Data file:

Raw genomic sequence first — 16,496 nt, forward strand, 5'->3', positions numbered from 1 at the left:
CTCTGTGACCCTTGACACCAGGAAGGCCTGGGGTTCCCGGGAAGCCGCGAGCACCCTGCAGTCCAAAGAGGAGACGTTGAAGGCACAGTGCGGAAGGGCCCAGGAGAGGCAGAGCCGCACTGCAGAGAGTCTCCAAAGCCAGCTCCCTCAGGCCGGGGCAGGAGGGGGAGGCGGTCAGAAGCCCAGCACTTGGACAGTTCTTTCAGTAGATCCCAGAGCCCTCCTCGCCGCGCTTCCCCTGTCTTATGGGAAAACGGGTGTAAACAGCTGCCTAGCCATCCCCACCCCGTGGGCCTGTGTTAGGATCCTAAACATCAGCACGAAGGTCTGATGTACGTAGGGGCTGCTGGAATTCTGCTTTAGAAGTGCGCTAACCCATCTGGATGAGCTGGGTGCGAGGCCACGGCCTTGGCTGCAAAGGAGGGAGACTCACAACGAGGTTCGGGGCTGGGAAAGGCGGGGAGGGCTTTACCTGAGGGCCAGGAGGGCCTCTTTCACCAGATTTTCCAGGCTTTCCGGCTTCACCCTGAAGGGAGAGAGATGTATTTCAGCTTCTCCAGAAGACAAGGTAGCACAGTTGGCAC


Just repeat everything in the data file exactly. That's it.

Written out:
Raw genomic sequence first — 16,496 nt, forward strand, 5'->3', positions numbered from 1 at the left:
CTCTGTGACCCTTGACACCAGGAAGGCCTGGGGTTCCCGGGAAGCCGCGAGCACCCTGCAGTCCAAAGAGGAGACGTTGAAGGCACAGTGCGGAAGGGCCCAGGAGAGGCAGAGCCGCACTGCAGAGAGTCTCCAAAGCCAGCTCCCTCAGGCCGGGGCAGGAGGGGGAGGCGGTCAGAAGCCCAGCACTTGGACAGTTCTTTCAGTAGATCCCAGAGCCCTCCTCGCCGCGCTTCCCCTGTCTTATGGGAAAACGGGTGTAAACAGCTGCCTAGCCATCCCCACCCCGTGGGCCTGTGTTAGGATCCTAAACATCAGCACGAAGGTCTGATGTACGTAGGGGCTGCTGGAATTCTGCTTTAGAAGTGCGCTAACCCATCTGGATGAGCTGGGTGCGAGGCCACGGCCTTGGCTGCAAAGGAGGGAGACTCACAACGAGGTTCGGGGCTGGGAAAGGCGGGGAGGGCTTTACCTGAGGGCCAGGAGGGCCTCTTTCACCAGATTTTCCAGGCTTTCCGGCTTCACCCTGAAGGGAGAGAGATGTATTTCAGCTTCTCCAGAAGACAAGGTAGCACAGTTGGCAC